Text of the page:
A principle, however, is defined by its order to an outcome and not to its success at attaining it, and male and female are principles of the common good of the human species according to its continued existence. The supposed discovery of “other sexes” would have to mean a new sort of principle of this continued genetic existence, but of course this isn’t what anyone has meant by new genders. What we mean is that when we look to outcomes of the principles in search of criteria for a sex we don’t always find them. What new principle of generation comes to be in an XXY male or XXXX female? If chromosomal and gonadal sex aren’t aligned, how do we get another principle of familial formation or new generations? 

Whenever we turn away from principles and towards the outcomes of principles we have to accept imperfection in concrete cases or definitions that work more or less depending on context. There is a process from any principle to its outcome and it is irrational to expect any material process never to fail, since a material process must at some point fail. Depending on just how actual we take the principle of human existence we might end up seeing only a few persons as male and female, and then for only a very short period of their lives. Women, for example, can only reproduce for a few decades of their lives and for a few days in their cycle, and at any rate are only actually reproducing for a small percentage of the time, so there is only a comparatively brief time when the principle of femininity is in full actuality. Nothing about this picture changes much if we include temporary or permanent infertility, whether by choice, accident, genetic bad luck, or anything else.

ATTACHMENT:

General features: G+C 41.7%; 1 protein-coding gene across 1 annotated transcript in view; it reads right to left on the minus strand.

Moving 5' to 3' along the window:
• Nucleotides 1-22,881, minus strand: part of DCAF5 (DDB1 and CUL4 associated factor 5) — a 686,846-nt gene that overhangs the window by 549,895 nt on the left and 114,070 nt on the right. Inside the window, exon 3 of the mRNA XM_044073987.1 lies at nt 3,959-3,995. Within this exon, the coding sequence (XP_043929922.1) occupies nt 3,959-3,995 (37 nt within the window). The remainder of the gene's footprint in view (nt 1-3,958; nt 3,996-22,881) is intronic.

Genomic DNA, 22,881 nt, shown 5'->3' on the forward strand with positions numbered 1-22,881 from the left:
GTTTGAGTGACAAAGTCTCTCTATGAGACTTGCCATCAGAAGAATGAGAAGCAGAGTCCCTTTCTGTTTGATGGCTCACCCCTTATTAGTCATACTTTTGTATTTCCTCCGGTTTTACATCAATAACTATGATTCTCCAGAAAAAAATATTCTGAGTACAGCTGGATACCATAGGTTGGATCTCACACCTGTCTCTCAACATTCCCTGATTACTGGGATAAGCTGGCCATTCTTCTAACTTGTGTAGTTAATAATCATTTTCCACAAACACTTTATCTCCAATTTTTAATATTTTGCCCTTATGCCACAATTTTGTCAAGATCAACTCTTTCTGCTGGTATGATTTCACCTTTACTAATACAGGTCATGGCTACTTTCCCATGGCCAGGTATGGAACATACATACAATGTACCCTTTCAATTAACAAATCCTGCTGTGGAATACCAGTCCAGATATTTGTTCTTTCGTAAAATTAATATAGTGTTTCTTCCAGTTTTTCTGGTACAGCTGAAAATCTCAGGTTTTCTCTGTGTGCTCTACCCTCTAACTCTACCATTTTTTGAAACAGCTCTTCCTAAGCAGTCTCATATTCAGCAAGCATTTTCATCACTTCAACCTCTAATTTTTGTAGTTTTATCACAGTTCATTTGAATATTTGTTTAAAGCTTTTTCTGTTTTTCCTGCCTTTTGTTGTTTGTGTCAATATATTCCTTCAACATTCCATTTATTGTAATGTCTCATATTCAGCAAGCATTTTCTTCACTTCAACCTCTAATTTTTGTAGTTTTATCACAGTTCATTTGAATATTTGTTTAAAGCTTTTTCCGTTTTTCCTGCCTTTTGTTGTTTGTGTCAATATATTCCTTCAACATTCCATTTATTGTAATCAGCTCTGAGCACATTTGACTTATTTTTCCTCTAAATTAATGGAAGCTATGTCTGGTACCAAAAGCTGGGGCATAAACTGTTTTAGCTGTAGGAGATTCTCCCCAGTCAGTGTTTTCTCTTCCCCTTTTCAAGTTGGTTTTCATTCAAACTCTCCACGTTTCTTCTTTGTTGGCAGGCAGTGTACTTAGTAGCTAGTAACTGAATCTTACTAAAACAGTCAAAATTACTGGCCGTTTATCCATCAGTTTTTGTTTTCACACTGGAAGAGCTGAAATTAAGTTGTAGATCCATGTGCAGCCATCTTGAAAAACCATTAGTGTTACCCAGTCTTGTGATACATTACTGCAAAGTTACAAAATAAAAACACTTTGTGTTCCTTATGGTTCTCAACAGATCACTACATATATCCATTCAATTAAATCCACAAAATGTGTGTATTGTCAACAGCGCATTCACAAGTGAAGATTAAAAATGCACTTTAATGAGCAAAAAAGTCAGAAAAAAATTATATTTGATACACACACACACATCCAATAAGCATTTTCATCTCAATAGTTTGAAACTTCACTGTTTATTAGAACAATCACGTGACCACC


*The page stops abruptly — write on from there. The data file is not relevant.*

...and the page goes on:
More to the point, when we say there are more sexes than one, what exactly is counting as a sex? What do we have 50% more of when we go from noticing there are XX and XY humans to noticing there are XXY ones too? Nothing gets added to our original reason for dividing the group into two, a division that was made eons before we knew about chromosomes at all, and which we presupposed in our understanding of XX and XY in the first place. 


Two faces of the sinful will in Augustine

In Book II of Confessions Augustine describes the sinner as energetic and defiant. The point of his pear tree narrative is that sin is a desire for transgression and a defiant assertion of one’s autonomy in the face of restriction and morality. The sinner loves freedom and the infinity of his will.